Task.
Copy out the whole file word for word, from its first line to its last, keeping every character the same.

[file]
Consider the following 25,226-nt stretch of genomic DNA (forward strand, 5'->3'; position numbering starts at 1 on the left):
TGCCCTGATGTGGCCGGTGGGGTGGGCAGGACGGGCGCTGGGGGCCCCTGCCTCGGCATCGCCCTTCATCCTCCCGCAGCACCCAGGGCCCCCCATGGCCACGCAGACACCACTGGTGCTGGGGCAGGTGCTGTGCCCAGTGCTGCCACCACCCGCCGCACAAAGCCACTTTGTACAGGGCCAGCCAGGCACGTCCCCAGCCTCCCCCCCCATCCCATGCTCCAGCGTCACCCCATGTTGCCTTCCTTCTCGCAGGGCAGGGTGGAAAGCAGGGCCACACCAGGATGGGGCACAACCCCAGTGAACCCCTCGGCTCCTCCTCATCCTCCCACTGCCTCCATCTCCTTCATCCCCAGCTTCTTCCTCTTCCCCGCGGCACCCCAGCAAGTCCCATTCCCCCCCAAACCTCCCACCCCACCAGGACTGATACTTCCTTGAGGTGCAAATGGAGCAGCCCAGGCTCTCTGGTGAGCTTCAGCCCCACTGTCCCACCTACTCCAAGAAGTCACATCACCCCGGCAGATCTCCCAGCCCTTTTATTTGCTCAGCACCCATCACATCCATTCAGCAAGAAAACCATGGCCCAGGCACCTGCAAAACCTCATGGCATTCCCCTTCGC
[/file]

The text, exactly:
Consider the following 25,226-nt stretch of genomic DNA (forward strand, 5'->3'; position numbering starts at 1 on the left):
TGCCCTGATGTGGCCGGTGGGGTGGGCAGGACGGGCGCTGGGGGCCCCTGCCTCGGCATCGCCCTTCATCCTCCCGCAGCACCCAGGGCCCCCCATGGCCACGCAGACACCACTGGTGCTGGGGCAGGTGCTGTGCCCAGTGCTGCCACCACCCGCCGCACAAAGCCACTTTGTACAGGGCCAGCCAGGCACGTCCCCAGCCTCCCCCCCCATCCCATGCTCCAGCGTCACCCCATGTTGCCTTCCTTCTCGCAGGGCAGGGTGGAAAGCAGGGCCACACCAGGATGGGGCACAACCCCAGTGAACCCCTCGGCTCCTCCTCATCCTCCCACTGCCTCCATCTCCTTCATCCCCAGCTTCTTCCTCTTCCCCGCGGCACCCCAGCAAGTCCCATTCCCCCCCAAACCTCCCACCCCACCAGGACTGATACTTCCTTGAGGTGCAAATGGAGCAGCCCAGGCTCTCTGGTGAGCTTCAGCCCCACTGTCCCACCTACTCCAAGAAGTCACATCACCCCGGCAGATCTCCCAGCCCTTTTATTTGCTCAGCACCCATCACATCCATTCAGCAAGAAAACCATGGCCCAGGCACCTGCAAAACCTCATGGCATTCCCCTTCGC